Over the course of the film, the tension builds greatly as the hour of the President's visit draws near. Adding to the dramatic effect is the exploration of Baron's twisted psychological state, and how he views this job just like any other hit that he has been paid to carry out. Ellen Benson comes to recognize Shaw's true bravery and heroic qualities, and young Peter learns the great responsibility and power that come with using a firearm. The recurring use of the clock, counting down the time until the arrival of the train and the expected showdown, reminded me of HIGH NOON (1952), in which the ever-present clocks reminded us of Sheriff Gary Cooper's pending confrontation with the outlaws who are coming in to town by train. SUDDENLY uses the element of time to create a similarly tense and suspenseful mood throughout.

I could watch Sterling Hayden in just about anything -- he's one of those great stars who is always fascinating to watch. Here, he is in the unique position of not being given a great deal of action or dialogue, but his strong screen presence keeps him central to the viewer's attention throughout.

The real standout, though, is Sinatra. He proves once again what a truly great actor he was. This is the kind of role that, in many ways, is a difficult one to play -- especially for a star of his magnitude and popularity -- because it is an almost entirely unsympathetic one. Even though the psychological aspects of his character are explored, we're never asked to pity Baron -- it's made clear that he has been transformed into a heartless, cold-blooded killer who views murder as a job. It's a bold role for a pop music star and recent Oscar winner like Sinatra to take, but it also demonstrates his versatility and talent in taking on challenging new roles, rather than resting on his laurels.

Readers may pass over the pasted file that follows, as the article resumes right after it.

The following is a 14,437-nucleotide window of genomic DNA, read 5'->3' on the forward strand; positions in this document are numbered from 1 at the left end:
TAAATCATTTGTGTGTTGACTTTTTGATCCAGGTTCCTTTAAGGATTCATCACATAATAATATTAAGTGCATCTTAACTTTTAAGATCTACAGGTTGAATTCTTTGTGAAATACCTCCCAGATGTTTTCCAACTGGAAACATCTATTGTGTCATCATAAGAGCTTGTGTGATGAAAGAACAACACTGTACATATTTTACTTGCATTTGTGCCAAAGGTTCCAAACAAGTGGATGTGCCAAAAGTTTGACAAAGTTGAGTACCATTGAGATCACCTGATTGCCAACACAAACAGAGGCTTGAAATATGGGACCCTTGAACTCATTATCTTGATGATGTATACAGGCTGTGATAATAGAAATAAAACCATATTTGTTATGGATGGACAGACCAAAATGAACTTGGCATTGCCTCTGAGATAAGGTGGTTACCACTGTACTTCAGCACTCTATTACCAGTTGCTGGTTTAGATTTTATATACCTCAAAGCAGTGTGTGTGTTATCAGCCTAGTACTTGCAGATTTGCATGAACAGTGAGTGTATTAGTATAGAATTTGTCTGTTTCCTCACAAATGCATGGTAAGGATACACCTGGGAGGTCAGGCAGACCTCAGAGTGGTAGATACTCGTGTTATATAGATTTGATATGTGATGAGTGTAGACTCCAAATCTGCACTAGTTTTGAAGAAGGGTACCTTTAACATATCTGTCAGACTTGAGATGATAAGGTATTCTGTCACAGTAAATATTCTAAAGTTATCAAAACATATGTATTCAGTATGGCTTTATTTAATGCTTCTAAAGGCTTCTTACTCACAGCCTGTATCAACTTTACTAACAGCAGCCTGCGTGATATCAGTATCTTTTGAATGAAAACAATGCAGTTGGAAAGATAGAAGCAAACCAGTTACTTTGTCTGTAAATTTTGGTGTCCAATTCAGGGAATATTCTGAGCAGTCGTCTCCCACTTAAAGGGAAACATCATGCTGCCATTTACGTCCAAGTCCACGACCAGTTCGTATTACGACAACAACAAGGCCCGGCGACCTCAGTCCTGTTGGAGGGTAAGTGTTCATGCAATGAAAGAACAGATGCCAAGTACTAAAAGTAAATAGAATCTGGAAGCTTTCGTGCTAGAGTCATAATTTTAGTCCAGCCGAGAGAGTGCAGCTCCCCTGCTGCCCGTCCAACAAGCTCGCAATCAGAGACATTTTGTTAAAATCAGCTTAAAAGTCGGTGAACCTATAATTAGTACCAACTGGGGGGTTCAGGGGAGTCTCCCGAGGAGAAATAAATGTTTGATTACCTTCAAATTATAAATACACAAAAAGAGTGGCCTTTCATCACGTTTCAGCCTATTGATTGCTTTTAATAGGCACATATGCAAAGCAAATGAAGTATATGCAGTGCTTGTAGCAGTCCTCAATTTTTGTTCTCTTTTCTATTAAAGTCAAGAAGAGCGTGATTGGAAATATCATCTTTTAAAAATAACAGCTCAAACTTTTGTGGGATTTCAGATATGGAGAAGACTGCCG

Frank Sinatra as John Baron in SUDDENLY (1954)

The curious thing about SUDDENLY is that -- for the top-tier talent involved -- it appears to have a been a pretty low-budget production. It was produced by a company called Libra Productions, and released by United Artists. The action is confined largely to the Benson house, with some location exteriors of the train station and town grocery store. The film's director, Lewis Allen, worked primarily in television, which is evident in his economic choice of shots and staging here. The music score is by David Raksin, one of the top film score composers of this era, especially with the hit theme song from the 1944 Film Noir classic LAURA.

The explosive subject matter of SUDDENLY proved, tragically, to be a little too prescient, and the film was withdrawn from circulation following the Kennedy assassination in 1963, which also resulted in its eventually slipping into the public domain (a similar fate befell Sinatra's later film THE MANCHURIAN CANDIDATE, dealing with the same subject, but that film remained under copyright and was re-released to great acclaim in the late 1980s, while SUDDENLY has remained relatively obscure). As with many films in the public domain, its lack of copyright status has meant that it often circulates in inferior copies and has not benefited from the care and preservation that it deserves. The upside to this situation is that SUDDENLY can be freely shown and, as mentioned above, it frequently turns up in collections of classic films, waiting to be discovered by new generations of movie fans.